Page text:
After weeks of statewide recounts and pleading with members of the Electoral College failed to change who did win the 2016 presidential election, we have shifted to debating who might have won it.
President Barack Obama left no doubt where he stood, telling longtime aide David Axelrod’s podcast that he could have secured a third term if he had wanted (and the Constitution allowed) one. He expressed continued faith in his message of “hope and change.”
"I am confident in this vision because I'm confident that if I had run again and articulated it, I think I could've mobilized a majority of the American people to rally behind it," Obama said.
Naturally, President-elect Donald Trump took to Twitter to proclaim himself equally confident that he would have beaten Obama just like Hillary Clinton.
“President Obama said that he thinks he would have won against me,” Trump tweeted. “He should say that but I say NO WAY!—jobs leaving, ISIS, OCare, etc.”
It’s not surprising Obama and Trump feel this way. Obama did, in fact, win two terms as president on some version of his message. Trump just won, albeit without the same clear popular vote endorsement, running against Obama’s failures as president.
The reasons for Obama’s bullishness are more obvious. His approval rating rebounded sharply during the campaign. He has for months been more popular than either Trump or Clinton. Trump in particular has a narrow appeal, although broader than a generic Republican’s in the states where he needed it most.
Obama almost certainly would have avoided the drop in black voter turnout that plagued Clinton. He also stood to outperform her among millennials. Bernie Sanders’ supporters in the Democratic nomination contest were many of his white primary voters, if they were of age in 2008.
But at least some of Obama’s gains in popularity stemmed from the fact he was able to remain above the fray. He stayed out of the Democratic primaries until Clinton had all but clinched on her own, even if it was apparent to the discerning that he preferred his former secretary of state to Sanders.
The president only weighed into the unwieldy Republican nomination process from time to time to ridicule the 17 candidates and their reality TV show ringleader, much like a television host himself. To Republicans, Obama was a radical and a failure. To swing voters, he was Jon Stewart or Trevor Noah.
Most importantly, Obama wasn’t a candidate in the messy general election. Majorities disliked both candidates. It is not, however, certain that he could have avoided this fate if he was a combatant in one of the ugliest campaigns on record, perhaps the worst of the television era.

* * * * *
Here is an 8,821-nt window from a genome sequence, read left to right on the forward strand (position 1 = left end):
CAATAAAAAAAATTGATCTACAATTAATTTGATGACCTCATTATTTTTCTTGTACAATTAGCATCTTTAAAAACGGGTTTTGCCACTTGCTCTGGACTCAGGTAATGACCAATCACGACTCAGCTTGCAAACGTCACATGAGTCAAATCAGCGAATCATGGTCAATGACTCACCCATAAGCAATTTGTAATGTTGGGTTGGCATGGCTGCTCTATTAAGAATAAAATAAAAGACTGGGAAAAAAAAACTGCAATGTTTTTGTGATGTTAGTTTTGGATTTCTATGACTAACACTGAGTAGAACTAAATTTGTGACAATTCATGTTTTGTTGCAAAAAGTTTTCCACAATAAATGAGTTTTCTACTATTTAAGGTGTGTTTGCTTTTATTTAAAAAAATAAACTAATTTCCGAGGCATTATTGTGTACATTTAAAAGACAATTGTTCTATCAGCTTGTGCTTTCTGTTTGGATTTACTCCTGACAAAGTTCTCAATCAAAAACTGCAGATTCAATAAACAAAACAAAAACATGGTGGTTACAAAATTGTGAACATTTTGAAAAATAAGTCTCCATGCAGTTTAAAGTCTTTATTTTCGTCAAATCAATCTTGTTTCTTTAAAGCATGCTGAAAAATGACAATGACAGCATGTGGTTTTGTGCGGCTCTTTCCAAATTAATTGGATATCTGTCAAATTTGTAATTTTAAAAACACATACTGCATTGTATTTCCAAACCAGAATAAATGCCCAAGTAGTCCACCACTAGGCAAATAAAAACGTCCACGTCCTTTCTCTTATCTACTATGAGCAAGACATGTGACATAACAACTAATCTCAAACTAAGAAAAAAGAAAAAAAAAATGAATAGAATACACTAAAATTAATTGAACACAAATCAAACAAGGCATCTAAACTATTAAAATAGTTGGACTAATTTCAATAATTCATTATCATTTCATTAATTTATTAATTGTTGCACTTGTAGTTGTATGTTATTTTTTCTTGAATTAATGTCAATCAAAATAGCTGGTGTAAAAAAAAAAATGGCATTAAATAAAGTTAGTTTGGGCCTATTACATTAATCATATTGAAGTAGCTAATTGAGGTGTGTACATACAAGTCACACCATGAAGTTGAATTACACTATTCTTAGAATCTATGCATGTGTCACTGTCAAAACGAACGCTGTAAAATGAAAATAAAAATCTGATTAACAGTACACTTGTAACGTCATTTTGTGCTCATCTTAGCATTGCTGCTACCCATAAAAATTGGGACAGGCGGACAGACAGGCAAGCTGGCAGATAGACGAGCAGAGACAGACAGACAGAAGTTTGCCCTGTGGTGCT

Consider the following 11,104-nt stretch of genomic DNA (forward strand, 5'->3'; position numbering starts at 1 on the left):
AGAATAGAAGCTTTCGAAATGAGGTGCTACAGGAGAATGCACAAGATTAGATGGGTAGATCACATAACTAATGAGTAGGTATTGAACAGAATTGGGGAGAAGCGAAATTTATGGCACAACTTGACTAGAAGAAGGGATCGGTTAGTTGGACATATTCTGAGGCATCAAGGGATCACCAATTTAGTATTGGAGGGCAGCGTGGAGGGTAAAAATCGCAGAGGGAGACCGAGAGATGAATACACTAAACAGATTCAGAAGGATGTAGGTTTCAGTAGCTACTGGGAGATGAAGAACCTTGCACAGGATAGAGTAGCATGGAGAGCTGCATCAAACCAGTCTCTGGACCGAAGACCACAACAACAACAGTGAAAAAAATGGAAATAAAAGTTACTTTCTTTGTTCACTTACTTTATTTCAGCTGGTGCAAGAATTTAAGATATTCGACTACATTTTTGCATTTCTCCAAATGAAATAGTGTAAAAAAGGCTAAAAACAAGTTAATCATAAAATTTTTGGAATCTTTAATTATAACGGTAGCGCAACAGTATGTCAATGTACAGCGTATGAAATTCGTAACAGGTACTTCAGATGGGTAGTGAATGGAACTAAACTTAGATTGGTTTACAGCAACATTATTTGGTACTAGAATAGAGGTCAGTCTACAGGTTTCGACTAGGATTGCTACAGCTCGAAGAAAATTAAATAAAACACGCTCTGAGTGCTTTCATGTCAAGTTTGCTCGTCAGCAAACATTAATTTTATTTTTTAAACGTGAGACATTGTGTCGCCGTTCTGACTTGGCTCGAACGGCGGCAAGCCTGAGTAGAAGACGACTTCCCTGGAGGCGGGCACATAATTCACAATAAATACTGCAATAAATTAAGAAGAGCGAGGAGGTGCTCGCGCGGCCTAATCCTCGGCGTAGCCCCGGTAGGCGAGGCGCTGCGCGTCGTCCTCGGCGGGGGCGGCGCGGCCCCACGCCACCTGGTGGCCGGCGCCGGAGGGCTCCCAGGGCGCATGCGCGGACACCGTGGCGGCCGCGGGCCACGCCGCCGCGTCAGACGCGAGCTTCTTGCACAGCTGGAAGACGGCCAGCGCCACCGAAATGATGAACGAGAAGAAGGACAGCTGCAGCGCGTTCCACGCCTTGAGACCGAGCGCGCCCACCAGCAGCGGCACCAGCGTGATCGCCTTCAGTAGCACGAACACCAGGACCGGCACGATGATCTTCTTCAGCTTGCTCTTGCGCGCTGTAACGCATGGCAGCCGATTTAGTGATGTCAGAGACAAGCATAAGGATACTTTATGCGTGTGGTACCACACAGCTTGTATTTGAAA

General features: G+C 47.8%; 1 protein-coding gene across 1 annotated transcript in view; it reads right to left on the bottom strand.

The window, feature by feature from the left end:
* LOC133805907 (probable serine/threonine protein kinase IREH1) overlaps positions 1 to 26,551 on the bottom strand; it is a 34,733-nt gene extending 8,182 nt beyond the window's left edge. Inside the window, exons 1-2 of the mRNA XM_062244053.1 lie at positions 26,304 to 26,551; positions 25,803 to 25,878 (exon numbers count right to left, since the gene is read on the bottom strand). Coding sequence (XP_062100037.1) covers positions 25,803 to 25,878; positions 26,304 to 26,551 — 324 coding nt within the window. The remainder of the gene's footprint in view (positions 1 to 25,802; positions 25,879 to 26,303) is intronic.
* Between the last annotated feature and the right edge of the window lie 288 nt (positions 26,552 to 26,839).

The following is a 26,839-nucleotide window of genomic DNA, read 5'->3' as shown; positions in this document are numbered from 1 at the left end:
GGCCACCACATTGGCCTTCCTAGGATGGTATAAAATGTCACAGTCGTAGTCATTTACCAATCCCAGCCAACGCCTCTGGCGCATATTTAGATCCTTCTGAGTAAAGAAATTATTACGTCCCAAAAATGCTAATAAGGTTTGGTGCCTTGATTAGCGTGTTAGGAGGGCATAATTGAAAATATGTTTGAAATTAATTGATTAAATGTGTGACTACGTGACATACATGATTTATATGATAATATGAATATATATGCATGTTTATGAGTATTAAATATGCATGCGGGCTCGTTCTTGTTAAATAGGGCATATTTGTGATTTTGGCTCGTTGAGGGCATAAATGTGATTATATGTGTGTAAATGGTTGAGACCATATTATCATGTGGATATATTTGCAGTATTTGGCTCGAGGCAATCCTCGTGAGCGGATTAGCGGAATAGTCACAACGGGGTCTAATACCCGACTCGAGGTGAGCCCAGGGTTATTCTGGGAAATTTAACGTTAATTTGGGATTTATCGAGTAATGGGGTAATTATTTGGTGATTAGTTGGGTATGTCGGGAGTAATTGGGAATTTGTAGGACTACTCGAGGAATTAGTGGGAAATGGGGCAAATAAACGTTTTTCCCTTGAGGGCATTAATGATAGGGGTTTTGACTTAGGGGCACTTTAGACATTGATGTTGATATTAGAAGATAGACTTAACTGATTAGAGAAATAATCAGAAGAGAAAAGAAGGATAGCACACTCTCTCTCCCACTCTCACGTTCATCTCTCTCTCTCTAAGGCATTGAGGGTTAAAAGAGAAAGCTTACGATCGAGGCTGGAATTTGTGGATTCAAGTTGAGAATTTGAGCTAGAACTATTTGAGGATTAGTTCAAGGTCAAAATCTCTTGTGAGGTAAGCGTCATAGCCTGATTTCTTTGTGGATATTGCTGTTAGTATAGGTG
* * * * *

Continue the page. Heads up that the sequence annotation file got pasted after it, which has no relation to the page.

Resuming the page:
In particular, Obama was vulnerable to Clinton’s collapse among white working-class voters. This demographic turned out to be more important in competitive states than millennials or college-educated white voters. And while Obama did well enough with them in 2008 and 2012, they’d preferred Clinton in the Democratic primaries eight years ago.
Mitt Romney ran as the candidate who could repel these voters, with the significant and perhaps prophetic exception of those in coal country. Obama, the New York Times’s Nate Cohn observed, “would have won Michigan, Ohio and Wisconsin each time even if Detroit, Cleveland and Milwaukee had been severed from their states and cast adrift into the Great Lakes.”
Not so Clinton and arguably not so Obama ’16. Trump had the better argument on immigration, trade and manufacturing than Romney or John McCain. He even got the better of Clinton on these crucial issues. Trump did so in part because Obama failed to deliver with these voters.
The swing of white, Midwestern voters would likely have still happened for Trump. The decline in the black vote probably wouldn’t have happened to Obama. Aside from some Jill Stein votes potentially going to Obama, much else might have happened in noncompetitive states.
Within those basic demographic realities, it’s possible that “No Drama Obama” would have been much more effective in portraying Trump as unpresidential to elect than Clinton was. Yet it is also plausible that Trump might have made Obama look like Michael Dukakis refusing to get angry in response to get a debate question about the hypothetical rape and murder of his wife.
“Say what you will about Donald Trump, he cares,” writes Washington Post columnist Richard Cohen. “He cares about things I don’t, and he has some awful ideas, and he is an amoral man in so many ways. But, in contrast to Obama, his emotions are no mystery.”
Cohen makes these points in the service of a tired liberal hawkishness I think is mostly wrong on both the substance and the politics (Trump wanted to make America great again, but he was pretty explicit that didn’t entail being a great policeman of the world).
But the basic emotional thrust of his argument is right: uncharacteristic of a Republican, Trump managed to convince enough voters he felt their pain, Bill Clinton-style, while the Democrats were indifferent to it.
Hillary Clinton seemed coolly indifferent to their plight, even if she kept insisting we were stronger together (she didn’t think we were stronger with deplorables). Obama projected an even greater coolness and while he would have stood a better chance than Clinton, it might have cost him too.
W. James Antle III is politics editor of the Washington Examiner and author of the book Devouring Freedom: Can Big Government Ever Be Stopped? He tweets at @jimantle.